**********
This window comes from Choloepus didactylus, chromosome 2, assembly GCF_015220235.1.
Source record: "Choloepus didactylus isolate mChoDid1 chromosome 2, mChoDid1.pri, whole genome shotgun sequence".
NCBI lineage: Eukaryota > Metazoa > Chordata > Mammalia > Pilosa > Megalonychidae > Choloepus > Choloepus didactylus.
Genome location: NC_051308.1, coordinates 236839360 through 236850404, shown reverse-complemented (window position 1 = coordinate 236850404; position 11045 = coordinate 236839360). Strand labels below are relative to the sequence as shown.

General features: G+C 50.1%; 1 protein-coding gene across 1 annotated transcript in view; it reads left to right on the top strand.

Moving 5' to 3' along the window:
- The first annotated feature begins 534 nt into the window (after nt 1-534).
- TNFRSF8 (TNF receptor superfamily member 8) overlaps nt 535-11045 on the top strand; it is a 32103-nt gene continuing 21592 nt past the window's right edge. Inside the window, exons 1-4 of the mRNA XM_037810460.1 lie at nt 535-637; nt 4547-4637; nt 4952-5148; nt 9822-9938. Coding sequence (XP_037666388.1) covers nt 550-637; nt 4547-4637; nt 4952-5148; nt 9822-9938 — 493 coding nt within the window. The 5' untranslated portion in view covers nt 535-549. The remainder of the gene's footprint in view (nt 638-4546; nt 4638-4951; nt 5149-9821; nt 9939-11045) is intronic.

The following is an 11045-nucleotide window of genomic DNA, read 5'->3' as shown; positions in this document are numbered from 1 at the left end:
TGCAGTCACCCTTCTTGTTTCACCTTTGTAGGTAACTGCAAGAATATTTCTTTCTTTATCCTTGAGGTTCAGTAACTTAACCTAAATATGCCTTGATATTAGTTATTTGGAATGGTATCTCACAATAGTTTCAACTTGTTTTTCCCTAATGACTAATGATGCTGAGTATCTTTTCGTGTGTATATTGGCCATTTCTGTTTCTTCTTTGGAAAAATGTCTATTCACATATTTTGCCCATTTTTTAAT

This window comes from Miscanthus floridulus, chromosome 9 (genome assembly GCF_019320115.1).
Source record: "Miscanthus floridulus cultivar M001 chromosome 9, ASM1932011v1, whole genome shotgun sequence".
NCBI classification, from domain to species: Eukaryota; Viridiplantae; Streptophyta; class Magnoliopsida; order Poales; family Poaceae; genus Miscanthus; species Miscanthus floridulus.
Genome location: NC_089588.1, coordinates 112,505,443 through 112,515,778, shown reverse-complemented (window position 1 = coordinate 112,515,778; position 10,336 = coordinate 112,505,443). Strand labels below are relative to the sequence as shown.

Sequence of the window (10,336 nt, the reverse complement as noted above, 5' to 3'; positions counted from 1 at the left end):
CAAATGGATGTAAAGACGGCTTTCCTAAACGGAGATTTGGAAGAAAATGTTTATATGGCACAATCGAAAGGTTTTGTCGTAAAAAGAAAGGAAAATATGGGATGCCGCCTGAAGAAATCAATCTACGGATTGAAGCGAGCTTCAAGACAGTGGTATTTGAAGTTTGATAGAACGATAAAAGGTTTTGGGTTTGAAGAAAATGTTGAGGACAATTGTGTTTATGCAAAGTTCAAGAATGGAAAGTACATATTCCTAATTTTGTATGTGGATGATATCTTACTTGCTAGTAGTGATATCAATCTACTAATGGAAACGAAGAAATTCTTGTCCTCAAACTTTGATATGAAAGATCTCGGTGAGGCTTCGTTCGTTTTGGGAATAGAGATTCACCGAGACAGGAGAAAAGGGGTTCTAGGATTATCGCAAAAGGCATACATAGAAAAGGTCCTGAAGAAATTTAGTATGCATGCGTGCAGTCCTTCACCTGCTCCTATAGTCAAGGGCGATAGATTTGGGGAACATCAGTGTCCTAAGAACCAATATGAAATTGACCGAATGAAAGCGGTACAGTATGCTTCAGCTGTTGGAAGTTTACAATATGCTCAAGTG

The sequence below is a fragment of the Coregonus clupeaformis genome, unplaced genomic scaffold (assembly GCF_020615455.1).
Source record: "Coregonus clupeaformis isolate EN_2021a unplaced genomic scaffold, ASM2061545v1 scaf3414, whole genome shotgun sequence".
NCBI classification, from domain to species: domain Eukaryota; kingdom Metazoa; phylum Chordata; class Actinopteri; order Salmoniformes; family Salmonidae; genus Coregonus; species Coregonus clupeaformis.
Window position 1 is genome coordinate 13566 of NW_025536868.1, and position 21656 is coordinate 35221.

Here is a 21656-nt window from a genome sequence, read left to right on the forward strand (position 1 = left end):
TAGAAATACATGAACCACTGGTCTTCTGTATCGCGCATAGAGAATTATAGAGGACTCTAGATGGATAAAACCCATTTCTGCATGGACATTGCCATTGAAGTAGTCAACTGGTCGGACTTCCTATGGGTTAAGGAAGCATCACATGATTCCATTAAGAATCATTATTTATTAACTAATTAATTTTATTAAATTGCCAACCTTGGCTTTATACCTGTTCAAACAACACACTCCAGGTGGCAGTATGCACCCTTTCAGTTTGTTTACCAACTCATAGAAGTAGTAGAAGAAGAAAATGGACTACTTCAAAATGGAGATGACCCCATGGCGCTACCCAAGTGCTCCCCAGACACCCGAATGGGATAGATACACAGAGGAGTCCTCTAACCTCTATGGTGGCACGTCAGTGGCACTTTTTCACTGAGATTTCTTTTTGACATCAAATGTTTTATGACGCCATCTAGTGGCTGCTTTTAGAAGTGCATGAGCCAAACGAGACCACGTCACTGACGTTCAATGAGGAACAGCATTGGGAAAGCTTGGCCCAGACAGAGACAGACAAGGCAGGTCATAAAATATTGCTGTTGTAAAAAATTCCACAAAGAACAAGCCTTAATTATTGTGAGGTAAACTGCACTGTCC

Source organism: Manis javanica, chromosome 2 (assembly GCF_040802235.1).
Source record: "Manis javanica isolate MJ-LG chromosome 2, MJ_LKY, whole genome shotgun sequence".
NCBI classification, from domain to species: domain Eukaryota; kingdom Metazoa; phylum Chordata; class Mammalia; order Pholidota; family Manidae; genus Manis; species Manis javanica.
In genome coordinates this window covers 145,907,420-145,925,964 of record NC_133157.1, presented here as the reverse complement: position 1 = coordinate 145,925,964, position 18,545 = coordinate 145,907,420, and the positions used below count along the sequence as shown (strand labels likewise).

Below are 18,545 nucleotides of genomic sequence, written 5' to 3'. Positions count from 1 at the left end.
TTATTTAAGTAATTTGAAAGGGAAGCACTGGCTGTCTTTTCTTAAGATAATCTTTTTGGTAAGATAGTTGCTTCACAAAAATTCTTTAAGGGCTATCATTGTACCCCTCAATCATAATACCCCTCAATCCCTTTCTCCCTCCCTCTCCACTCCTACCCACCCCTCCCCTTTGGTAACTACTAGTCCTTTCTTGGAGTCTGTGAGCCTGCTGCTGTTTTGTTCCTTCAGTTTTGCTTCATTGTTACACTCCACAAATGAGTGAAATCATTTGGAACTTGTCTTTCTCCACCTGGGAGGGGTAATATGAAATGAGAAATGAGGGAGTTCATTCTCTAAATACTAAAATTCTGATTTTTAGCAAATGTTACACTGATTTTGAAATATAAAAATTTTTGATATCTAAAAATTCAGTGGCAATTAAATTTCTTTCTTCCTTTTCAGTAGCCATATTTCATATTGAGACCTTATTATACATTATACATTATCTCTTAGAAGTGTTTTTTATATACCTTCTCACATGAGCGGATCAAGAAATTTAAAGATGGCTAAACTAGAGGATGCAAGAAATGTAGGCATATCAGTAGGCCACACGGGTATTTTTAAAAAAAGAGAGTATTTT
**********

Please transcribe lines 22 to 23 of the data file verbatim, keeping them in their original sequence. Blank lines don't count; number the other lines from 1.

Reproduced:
TAGAAATACATGAACCACTGGTCTTCTGTATCGCGCATAGAGAATTATAGAGGACTCTAGATGGATAAAACCCATTTCTGCATGGACATTGCCATTGAAGTAGTCAACTGGTCGGACTTCCTATGGGTTAAGGAAGCATCACATGATTCCATTAAGAATCATTATTTATTAACTAATTAATTTTATTAAATTGCCAACCTTGGCTTTATACCTGTTCAAACAACACACTCCAGGTGGCAGTATGCACCCTTTCAGTTTGTTTACCAACTCATAGAAGTAGTAGAAGAAGAAAATGGACTACTTCAAAATGGAGATGACCCCATGGCGCTACCCAAGTGCTCCCCAGACACCCGAATGGGATAGATACACAGAGGAGTCCTCTAACCTCTATGGTGGCACGTCAGTGGCACTTTTTCACTGAGATTTCTTTTTGACATCAAATGTTTTATGACGCCATCTAGTGGCTGCTTTTAGAAGTGCATGAGCCAAACGAGACCACGTCACTGACGTTCAATGAGGAACAGCATTGGGAAAGCTTGGCCCAGACAGAGACAGACAAGGCAGGTCATAAAATATTGCTGTTGTAAAAAATTCCACAAAGAACAAGCCTTAATTATTGTGAGGTAAACTGCACTGTCC

Source organism: Manis javanica, chromosome 2 (assembly GCF_040802235.1).